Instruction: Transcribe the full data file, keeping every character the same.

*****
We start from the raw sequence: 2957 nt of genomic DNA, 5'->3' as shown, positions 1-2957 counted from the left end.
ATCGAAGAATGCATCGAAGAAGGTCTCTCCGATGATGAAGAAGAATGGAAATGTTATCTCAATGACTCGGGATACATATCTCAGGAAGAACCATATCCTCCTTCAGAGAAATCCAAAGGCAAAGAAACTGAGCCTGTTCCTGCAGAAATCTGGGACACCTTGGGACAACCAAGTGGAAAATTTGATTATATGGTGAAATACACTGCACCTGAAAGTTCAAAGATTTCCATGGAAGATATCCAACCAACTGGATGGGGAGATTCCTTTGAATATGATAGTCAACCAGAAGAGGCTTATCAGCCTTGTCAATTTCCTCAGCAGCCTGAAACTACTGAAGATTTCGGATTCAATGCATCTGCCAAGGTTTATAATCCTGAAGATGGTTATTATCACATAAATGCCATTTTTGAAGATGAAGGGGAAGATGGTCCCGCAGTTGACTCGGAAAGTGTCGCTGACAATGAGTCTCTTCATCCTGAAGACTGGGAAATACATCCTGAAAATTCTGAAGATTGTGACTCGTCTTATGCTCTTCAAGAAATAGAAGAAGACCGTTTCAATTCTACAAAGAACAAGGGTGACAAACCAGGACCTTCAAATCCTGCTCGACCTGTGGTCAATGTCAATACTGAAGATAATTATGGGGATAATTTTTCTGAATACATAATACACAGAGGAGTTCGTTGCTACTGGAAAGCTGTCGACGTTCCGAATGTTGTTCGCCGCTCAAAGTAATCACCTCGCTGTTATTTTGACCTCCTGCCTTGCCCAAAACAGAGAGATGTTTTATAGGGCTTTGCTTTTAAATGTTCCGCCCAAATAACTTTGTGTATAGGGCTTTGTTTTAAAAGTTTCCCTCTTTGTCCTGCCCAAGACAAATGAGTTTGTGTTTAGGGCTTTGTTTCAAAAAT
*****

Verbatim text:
We start from the raw sequence: 2957 nt of genomic DNA, 5'->3' as shown, positions 1-2957 counted from the left end.
ATCGAAGAATGCATCGAAGAAGGTCTCTCCGATGATGAAGAAGAATGGAAATGTTATCTCAATGACTCGGGATACATATCTCAGGAAGAACCATATCCTCCTTCAGAGAAATCCAAAGGCAAAGAAACTGAGCCTGTTCCTGCAGAAATCTGGGACACCTTGGGACAACCAAGTGGAAAATTTGATTATATGGTGAAATACACTGCACCTGAAAGTTCAAAGATTTCCATGGAAGATATCCAACCAACTGGATGGGGAGATTCCTTTGAATATGATAGTCAACCAGAAGAGGCTTATCAGCCTTGTCAATTTCCTCAGCAGCCTGAAACTACTGAAGATTTCGGATTCAATGCATCTGCCAAGGTTTATAATCCTGAAGATGGTTATTATCACATAAATGCCATTTTTGAAGATGAAGGGGAAGATGGTCCCGCAGTTGACTCGGAAAGTGTCGCTGACAATGAGTCTCTTCATCCTGAAGACTGGGAAATACATCCTGAAAATTCTGAAGATTGTGACTCGTCTTATGCTCTTCAAGAAATAGAAGAAGACCGTTTCAATTCTACAAAGAACAAGGGTGACAAACCAGGACCTTCAAATCCTGCTCGACCTGTGGTCAATGTCAATACTGAAGATAATTATGGGGATAATTTTTCTGAATACATAATACACAGAGGAGTTCGTTGCTACTGGAAAGCTGTCGACGTTCCGAATGTTGTTCGCCGCTCAAAGTAATCACCTCGCTGTTATTTTGACCTCCTGCCTTGCCCAAAACAGAGAGATGTTTTATAGGGCTTTGCTTTTAAATGTTCCGCCCAAATAACTTTGTGTATAGGGCTTTGTTTTAAAAGTTTCCCTCTTTGTCCTGCCCAAGACAAATGAGTTTGTGTTTAGGGCTTTGTTTCAAAAAT